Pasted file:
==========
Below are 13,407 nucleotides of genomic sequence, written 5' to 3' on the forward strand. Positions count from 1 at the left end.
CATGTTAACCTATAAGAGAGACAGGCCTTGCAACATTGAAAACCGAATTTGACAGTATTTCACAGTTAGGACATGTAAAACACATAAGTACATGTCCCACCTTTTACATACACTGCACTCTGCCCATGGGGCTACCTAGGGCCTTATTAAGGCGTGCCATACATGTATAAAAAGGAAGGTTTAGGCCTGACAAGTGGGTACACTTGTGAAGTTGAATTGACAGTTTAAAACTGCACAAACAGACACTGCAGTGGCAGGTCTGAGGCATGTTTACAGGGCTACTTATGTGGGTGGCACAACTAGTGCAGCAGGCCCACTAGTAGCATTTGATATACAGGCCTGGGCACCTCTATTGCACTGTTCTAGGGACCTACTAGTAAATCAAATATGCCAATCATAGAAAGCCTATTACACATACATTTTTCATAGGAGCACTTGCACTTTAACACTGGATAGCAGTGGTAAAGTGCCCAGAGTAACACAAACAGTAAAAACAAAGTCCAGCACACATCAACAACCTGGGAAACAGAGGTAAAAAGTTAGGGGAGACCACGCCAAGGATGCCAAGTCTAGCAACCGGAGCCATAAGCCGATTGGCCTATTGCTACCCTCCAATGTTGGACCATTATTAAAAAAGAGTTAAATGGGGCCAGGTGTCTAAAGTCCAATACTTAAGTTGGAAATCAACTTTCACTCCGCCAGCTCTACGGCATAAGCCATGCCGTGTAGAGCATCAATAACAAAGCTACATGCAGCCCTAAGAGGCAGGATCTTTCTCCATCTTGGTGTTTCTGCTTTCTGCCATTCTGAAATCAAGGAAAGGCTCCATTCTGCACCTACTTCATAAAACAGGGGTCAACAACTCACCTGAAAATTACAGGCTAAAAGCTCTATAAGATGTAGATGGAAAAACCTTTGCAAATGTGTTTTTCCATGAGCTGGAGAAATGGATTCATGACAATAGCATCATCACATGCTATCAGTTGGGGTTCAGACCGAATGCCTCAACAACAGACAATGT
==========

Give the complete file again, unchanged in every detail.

Below are 13,407 nucleotides of genomic sequence, written 5' to 3' on the forward strand. Positions count from 1 at the left end.
CATGTTAACCTATAAGAGAGACAGGCCTTGCAACATTGAAAACCGAATTTGACAGTATTTCACAGTTAGGACATGTAAAACACATAAGTACATGTCCCACCTTTTACATACACTGCACTCTGCCCATGGGGCTACCTAGGGCCTTATTAAGGCGTGCCATACATGTATAAAAAGGAAGGTTTAGGCCTGACAAGTGGGTACACTTGTGAAGTTGAATTGACAGTTTAAAACTGCACAAACAGACACTGCAGTGGCAGGTCTGAGGCATGTTTACAGGGCTACTTATGTGGGTGGCACAACTAGTGCAGCAGGCCCACTAGTAGCATTTGATATACAGGCCTGGGCACCTCTATTGCACTGTTCTAGGGACCTACTAGTAAATCAAATATGCCAATCATAGAAAGCCTATTACACATACATTTTTCATAGGAGCACTTGCACTTTAACACTGGATAGCAGTGGTAAAGTGCCCAGAGTAACACAAACAGTAAAAACAAAGTCCAGCACACATCAACAACCTGGGAAACAGAGGTAAAAAGTTAGGGGAGACCACGCCAAGGATGCCAAGTCTAGCAACCGGAGCCATAAGCCGATTGGCCTATTGCTACCCTCCAATGTTGGACCATTATTAAAAAAGAGTTAAATGGGGCCAGGTGTCTAAAGTCCAATACTTAAGTTGGAAATCAACTTTCACTCCGCCAGCTCTACGGCATAAGCCATGCCGTGTAGAGCATCAATAACAAAGCTACATGCAGCCCTAAGAGGCAGGATCTTTCTCCATCTTGGTGTTTCTGCTTTCTGCCATTCTGAAATCAAGGAAAGGCTCCATTCTGCACCTACTTCATAAAACAGGGGTCAACAACTCACCTGAAAATTACAGGCTAAAAGCTCTATAAGATGTAGATGGAAAAACCTTTGCAAATGTGTTTTTCCATGAGCTGGAGAAATGGATTCATGACAATAGCATCATCACATGCTATCAGTTGGGGTTCAGACCGAATGCCTCAACAACAGACAATGT